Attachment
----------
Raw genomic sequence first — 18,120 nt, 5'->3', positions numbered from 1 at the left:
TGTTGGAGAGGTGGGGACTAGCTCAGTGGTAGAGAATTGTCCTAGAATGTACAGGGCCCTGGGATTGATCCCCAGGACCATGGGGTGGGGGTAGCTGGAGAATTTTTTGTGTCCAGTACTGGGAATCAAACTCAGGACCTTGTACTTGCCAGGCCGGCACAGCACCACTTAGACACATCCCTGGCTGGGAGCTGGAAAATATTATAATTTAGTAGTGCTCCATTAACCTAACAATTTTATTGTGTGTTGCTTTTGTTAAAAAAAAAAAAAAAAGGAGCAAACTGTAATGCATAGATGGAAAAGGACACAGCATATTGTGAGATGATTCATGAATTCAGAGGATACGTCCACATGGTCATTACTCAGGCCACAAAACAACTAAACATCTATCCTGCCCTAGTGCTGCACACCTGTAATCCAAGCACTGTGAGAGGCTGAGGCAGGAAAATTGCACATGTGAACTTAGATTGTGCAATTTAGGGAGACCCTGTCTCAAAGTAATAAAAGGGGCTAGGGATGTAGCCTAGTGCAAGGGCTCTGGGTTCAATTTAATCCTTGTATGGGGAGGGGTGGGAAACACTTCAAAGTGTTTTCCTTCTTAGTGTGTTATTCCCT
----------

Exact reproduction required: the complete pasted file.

Raw genomic sequence first — 18,120 nt, 5'->3', positions numbered from 1 at the left:
TGTTGGAGAGGTGGGGACTAGCTCAGTGGTAGAGAATTGTCCTAGAATGTACAGGGCCCTGGGATTGATCCCCAGGACCATGGGGTGGGGGTAGCTGGAGAATTTTTTGTGTCCAGTACTGGGAATCAAACTCAGGACCTTGTACTTGCCAGGCCGGCACAGCACCACTTAGACACATCCCTGGCTGGGAGCTGGAAAATATTATAATTTAGTAGTGCTCCATTAACCTAACAATTTTATTGTGTGTTGCTTTTGTTAAAAAAAAAAAAAAAAGGAGCAAACTGTAATGCATAGATGGAAAAGGACACAGCATATTGTGAGATGATTCATGAATTCAGAGGATACGTCCACATGGTCATTACTCAGGCCACAAAACAACTAAACATCTATCCTGCCCTAGTGCTGCACACCTGTAATCCAAGCACTGTGAGAGGCTGAGGCAGGAAAATTGCACATGTGAACTTAGATTGTGCAATTTAGGGAGACCCTGTCTCAAAGTAATAAAAGGGGCTAGGGATGTAGCCTAGTGCAAGGGCTCTGGGTTCAATTTAATCCTTGTATGGGGAGGGGTGGGAAACACTTCAAAGTGTTTTCCTTCTTAGTGTGTTATTCCCT